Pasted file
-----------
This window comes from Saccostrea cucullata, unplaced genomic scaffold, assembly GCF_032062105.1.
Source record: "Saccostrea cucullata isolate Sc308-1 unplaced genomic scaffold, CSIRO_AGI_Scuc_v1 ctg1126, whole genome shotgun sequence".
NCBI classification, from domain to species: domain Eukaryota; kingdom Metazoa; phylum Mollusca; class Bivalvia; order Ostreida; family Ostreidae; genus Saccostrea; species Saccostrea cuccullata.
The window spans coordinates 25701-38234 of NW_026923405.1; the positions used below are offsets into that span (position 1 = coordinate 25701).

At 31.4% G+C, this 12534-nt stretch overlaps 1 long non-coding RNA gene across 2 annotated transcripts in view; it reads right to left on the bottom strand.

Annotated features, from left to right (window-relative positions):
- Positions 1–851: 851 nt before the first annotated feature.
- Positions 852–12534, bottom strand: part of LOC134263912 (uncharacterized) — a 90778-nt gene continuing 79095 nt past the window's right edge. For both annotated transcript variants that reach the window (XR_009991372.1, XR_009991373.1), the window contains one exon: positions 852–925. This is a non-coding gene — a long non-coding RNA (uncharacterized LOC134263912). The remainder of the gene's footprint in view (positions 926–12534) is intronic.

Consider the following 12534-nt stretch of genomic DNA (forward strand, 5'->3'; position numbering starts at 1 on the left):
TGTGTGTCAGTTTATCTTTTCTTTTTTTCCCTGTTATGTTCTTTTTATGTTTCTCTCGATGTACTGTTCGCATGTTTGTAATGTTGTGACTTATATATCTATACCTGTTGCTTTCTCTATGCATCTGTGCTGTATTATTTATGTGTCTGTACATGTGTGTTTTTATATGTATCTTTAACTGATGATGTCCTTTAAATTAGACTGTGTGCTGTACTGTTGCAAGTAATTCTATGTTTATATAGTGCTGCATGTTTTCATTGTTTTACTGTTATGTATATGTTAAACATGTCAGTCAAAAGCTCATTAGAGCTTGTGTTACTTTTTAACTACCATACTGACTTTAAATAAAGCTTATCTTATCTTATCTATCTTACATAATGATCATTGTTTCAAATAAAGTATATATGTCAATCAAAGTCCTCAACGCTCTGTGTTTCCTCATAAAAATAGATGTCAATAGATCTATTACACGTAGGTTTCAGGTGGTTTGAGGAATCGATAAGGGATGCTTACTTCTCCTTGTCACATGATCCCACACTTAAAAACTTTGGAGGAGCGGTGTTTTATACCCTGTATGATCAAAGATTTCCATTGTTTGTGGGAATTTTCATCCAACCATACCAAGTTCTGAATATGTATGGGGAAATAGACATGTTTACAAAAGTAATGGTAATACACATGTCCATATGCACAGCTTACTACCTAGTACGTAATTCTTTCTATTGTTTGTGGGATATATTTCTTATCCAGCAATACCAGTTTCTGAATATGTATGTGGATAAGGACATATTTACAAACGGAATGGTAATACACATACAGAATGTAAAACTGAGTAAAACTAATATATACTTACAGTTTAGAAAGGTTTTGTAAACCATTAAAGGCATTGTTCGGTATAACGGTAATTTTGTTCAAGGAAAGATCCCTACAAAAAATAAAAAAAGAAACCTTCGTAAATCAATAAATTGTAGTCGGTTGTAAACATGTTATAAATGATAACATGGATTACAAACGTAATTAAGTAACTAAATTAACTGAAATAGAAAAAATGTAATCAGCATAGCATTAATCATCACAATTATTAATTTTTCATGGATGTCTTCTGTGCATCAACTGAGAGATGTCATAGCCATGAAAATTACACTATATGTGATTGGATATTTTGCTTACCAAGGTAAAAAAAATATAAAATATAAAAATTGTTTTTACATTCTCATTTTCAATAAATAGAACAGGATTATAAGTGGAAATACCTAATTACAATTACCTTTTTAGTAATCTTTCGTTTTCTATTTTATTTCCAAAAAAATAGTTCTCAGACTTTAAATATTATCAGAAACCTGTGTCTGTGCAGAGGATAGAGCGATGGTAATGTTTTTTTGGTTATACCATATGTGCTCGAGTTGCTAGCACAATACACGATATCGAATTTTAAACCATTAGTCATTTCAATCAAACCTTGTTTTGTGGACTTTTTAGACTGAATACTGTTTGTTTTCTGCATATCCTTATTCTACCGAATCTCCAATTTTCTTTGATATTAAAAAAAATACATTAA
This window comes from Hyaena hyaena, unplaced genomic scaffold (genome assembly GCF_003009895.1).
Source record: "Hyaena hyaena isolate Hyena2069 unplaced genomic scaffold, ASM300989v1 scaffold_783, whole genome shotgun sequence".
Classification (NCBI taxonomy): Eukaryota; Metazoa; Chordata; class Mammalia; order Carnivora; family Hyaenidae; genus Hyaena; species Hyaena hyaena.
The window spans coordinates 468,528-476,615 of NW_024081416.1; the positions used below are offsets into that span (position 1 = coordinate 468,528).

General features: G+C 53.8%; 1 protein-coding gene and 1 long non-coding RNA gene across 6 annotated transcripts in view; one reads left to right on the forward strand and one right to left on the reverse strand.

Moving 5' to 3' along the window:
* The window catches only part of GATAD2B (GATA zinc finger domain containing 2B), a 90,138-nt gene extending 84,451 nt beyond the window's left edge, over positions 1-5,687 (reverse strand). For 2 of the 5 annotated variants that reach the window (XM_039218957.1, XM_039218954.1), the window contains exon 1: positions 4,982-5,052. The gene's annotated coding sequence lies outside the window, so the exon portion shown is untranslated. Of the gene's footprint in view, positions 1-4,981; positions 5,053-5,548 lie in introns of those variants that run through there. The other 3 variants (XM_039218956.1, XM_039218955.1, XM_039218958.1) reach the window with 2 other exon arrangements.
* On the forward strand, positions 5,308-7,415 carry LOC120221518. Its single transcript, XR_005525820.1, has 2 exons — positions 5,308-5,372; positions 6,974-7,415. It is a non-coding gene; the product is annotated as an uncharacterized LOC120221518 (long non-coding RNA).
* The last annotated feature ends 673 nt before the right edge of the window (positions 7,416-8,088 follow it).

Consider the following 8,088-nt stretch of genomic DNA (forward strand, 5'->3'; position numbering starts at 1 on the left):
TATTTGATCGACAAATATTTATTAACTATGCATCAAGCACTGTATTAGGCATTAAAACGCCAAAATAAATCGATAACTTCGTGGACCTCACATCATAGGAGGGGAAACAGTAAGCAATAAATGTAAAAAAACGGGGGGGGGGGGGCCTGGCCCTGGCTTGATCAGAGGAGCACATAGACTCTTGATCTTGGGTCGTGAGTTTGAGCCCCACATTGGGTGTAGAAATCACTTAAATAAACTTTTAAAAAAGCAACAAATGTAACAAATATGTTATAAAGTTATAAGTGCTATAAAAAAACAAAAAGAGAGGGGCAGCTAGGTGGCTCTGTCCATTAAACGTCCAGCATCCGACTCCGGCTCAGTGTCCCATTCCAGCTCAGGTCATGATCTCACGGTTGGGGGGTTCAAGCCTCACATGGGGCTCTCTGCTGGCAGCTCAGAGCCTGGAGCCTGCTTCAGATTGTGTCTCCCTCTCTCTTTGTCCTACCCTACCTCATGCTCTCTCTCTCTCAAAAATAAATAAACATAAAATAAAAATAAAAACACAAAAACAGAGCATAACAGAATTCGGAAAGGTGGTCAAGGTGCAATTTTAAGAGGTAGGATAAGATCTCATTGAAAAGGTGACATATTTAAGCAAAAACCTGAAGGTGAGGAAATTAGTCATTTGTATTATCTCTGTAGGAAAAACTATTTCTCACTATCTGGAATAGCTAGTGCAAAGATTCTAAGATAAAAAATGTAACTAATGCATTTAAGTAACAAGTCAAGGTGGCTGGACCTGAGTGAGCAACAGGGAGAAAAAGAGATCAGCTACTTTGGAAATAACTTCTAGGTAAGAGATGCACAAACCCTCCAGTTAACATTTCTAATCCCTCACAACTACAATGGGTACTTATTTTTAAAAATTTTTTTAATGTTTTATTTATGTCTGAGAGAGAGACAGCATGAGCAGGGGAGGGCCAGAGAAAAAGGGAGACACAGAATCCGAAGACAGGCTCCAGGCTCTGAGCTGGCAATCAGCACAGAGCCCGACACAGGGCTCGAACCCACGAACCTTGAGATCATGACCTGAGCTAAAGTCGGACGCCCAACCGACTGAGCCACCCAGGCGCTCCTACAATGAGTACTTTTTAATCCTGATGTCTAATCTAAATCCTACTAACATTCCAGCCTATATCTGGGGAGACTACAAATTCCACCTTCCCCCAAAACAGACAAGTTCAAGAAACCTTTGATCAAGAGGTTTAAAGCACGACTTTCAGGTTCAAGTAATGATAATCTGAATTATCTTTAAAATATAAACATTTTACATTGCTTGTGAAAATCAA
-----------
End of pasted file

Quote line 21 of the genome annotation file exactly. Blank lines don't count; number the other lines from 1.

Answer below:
TATTTGATCGACAAATATTTATTAACTATGCATCAAGCACTGTATTAGGCATTAAAACGCCAAAATAAATCGATAACTTCGTGGACCTCACATCATAGGAGGGGAAACAGTAAGCAATAAATGTAAAAAAACGGGGGGGGGGGGGCCTGGCCCTGGCTTGATCAGAGGAGCACATAGACTCTTGATCTTGGGTCGTGAGTTTGAGCCCCACATTGGGTGTAGAAATCACTTAAATAAACTTTTAAAAAAGCAACAAATGTAACAAATATGTTATAAAGTTATAAGTGCTATAAAAAAACAAAAAGAGAGGGGCAGCTAGGTGGCTCTGTCCATTAAACGTCCAGCATCCGACTCCGGCTCAGTGTCCCATTCCAGCTCAGGTCATGATCTCACGGTTGGGGGGTTCAAGCCTCACATGGGGCTCTCTGCTGGCAGCTCAGAGCCTGGAGCCTGCTTCAGATTGTGTCTCCCTCTCTCTTTGTCCTACCCTACCTCATGCTCTCTCTCTCTCAAAAATAAATAAACATAAAATAAAAATAAAAACACAAAAACAGAGCATAACAGAATTCGGAAAGGTGGTCAAGGTGCAATTTTAAGAGGTAGGATAAGATCTCATTGAAAAGGTGACATATTTAAGCAAAAACCTGAAGGTGAGGAAATTAGTCATTTGTATTATCTCTGTAGGAAAAACTATTTCTCACTATCTGGAATAGCTAGTGCAAAGATTCTAAGATAAAAAATGTAACTAATGCATTTAAGTAACAAGTCAAGGTGGCTGGACCTGAGTGAGCAACAGGGAGAAAAAGAGATCAGCTACTTTGGAAATAACTTCTAGGTAAGAGATGCACAAACCCTCCAGTTAACATTTCTAATCCCTCACAACTACAATGGGTACTTATTTTTAAAAATTTTTTTAATGTTTTATTTATGTCTGAGAGAGAGACAGCATGAGCAGGGGAGGGCCAGAGAAAAAGGGAGACACAGAATCCGAAGACAGGCTCCAGGCTCTGAGCTGGCAATCAGCACAGAGCCCGACACAGGGCTCGAACCCACGAACCTTGAGATCATGACCTGAGCTAAAGTCGGACGCCCAACCGACTGAGCCACCCAGGCGCTCCTACAATGAGTACTTTTTAATCCTGATGTCTAATCTAAATCCTACTAACATTCCAGCCTATATCTGGGGAGACTACAAATTCCACCTTCCCCCAAAACAGACAAGTTCAAGAAACCTTTGATCAAGAGGTTTAAAGCACGACTTTCAGGTTCAAGTAATGATAATCTGAATTATCTTTAAAATATAAACATTTTACATTGCTTGTGAAAATCAA